Bellevue School (Newlands) - 04/07/2014


This school is well placed to sustain and improve progress. Students are engaged in their learning and achieve well. The new principal leads a collaborative, reflective staff. An inclusive, values-based curriculum integrates digital learning well and values tikanga Māori. Next steps are to review the curriculum and strengthen evaluation capability.

ERO is likely to carry out the next review in three years.

1 Context

What are the important features of this school that have an impact on student learning?

Bellevue School is a contributing school in Newlands, Wellington. It currently caters for 262 students and 13% are Māori. Children from a range of nationalities contribute to the diverse ethnic makeup of the school.

The curriculum emphasises cornerstone values education in an inclusive environment, driven by student learning needs and interests.

Before and after school programmes operate daily at the school.

The effective practices identified in the June 2011 ERO report continue to be implemented.

A new principal started at the school in May 2014.

2 Learning

How well does this school use achievement information to make positive changes to learners’ engagement, progress and achievement?

Leaders and teachers make good use of achievement information to improve learning outcomes for students. A rich array of assessment information is collated, analysed and reported to the board. Senior leaders use schoolwide data appropriately to identify priorities for future focus, teacher professional development and setting goals. Individual teachers use their assessment data to group students and to inform their planning to meet specific, identified needs.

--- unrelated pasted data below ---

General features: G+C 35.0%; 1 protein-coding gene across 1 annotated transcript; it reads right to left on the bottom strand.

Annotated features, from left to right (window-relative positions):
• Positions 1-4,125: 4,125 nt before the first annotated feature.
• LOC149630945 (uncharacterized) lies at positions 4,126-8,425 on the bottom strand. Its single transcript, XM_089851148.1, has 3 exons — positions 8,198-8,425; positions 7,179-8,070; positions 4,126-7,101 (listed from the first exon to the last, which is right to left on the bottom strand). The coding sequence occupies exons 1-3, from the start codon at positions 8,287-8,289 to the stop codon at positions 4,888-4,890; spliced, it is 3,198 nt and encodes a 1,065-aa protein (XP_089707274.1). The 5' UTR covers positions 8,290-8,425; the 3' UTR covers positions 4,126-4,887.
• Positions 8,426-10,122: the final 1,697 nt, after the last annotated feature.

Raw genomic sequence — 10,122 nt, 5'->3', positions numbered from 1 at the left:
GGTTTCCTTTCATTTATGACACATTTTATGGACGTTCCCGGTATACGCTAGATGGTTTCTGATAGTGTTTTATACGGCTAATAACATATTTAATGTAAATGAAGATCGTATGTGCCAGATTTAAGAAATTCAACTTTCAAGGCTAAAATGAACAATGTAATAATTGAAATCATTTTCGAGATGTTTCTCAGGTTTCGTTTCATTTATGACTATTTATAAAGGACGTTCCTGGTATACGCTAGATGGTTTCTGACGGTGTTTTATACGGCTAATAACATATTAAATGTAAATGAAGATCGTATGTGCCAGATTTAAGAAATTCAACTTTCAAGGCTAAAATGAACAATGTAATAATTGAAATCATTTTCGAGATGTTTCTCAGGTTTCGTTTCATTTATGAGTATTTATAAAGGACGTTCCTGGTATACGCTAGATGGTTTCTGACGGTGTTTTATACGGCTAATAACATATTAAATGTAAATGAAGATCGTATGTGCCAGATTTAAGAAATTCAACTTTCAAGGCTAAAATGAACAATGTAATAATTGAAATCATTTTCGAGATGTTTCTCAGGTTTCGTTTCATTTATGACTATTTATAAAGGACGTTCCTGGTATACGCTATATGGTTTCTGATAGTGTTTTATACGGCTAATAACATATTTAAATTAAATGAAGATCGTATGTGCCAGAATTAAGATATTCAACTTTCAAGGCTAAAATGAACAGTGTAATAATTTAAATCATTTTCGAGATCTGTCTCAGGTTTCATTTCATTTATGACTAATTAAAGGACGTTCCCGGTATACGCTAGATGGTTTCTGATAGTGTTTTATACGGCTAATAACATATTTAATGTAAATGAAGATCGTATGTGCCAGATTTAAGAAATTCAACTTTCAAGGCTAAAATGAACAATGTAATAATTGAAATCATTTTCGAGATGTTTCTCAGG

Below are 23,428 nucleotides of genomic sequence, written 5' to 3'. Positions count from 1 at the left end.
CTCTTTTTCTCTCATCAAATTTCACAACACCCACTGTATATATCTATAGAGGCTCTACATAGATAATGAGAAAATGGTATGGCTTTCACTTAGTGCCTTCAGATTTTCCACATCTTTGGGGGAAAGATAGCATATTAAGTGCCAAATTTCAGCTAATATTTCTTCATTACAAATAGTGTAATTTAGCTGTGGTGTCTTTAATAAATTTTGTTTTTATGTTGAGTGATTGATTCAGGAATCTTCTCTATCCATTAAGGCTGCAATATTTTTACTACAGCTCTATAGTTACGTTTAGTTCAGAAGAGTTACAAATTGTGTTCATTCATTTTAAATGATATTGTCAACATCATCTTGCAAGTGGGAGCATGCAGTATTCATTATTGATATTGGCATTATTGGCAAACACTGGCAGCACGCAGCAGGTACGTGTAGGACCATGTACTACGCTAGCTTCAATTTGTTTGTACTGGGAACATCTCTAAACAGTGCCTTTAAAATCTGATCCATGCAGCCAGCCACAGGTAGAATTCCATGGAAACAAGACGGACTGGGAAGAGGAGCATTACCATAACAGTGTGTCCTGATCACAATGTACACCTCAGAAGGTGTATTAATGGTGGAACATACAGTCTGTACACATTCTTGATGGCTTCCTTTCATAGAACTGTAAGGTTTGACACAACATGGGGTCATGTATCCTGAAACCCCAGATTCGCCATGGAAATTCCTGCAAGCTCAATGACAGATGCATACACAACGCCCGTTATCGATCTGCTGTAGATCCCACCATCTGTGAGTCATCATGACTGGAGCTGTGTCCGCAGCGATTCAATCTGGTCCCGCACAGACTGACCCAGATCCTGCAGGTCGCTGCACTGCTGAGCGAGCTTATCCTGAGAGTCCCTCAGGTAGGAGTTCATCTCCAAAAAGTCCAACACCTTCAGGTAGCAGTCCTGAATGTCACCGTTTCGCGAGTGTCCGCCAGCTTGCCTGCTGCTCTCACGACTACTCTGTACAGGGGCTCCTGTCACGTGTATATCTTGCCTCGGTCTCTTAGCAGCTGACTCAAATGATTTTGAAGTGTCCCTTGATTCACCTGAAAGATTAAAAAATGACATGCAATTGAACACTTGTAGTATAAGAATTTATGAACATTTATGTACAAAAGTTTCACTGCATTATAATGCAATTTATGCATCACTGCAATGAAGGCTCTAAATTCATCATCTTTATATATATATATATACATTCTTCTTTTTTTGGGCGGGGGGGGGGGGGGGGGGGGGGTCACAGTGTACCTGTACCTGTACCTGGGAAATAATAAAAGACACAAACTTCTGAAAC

National Standards information is shared with trustees at mid and end of each year. Data from 2013 shows that a substantial majority of students, including Māori and Pacific, are achieving at or above the National Standards expectations in reading. Over two thirds of students are at or above National Standards expectations in writing and mathematics. Senior staff are aware of the need for boys and Māori students to improve achievement in writing. Formal reports to parents, with clear reference to National Standards, provide useful information about their child’s learning, progress, and competencies.

Teachers help students to understand the purpose of their lessons. Students are actively engaged in learning. Those at risk of not achieving are well supported to accelerate their progress.

Students with diverse learning needs are well catered for in an inclusive climate. A wide range of strategies is used to support their progress and participation. The new special education needs coordinator (SENCO) agrees that it is timely to review the current approach. In particular, to review procedural guidelines and evaluate the effectiveness of the many interventions and support strategies.

3 Curriculum

How effectively does this school’s curriculum promote and support student learning?

The local curriculum, developed in 2009, clearly aligns with the principles and key competencies of The New Zealand Curriculum. It provides direction for teaching. The curriculum includes values education effectively woven into term planning. It is timely to review curriculum documentation to ensure it continues to meet community aspirations and reflects improvements made to teaching practice.

Teachers are reflective practitioners and are working to ensure the purpose for learning is clear to students. Collaboration is strong. They engage in regular professional discussion about the successes and challenges of their teaching programmes. Professional development and support is designed to respond to needs identified through analysis of school data.

Teacher interactions with students are positive and affirming. Student wellbeing is a priority.

Use of digital technologies (ICT) is a strength. Classrooms are well resourced and ICT is effectively integrated into teaching and learning. Teachers report increased confidence in their use of technology and improved student engagement.

Teachers help each other to use te reo Māori meaningfully in classrooms. They are working to be more culturally responsive. In some rooms, students' culture, language and identity are celebrated. Curriculum review should include consideration of how Pacific cultures and the other nationalities of the school community are reflected. This is likely to contribute to a sense of belonging for both student and family.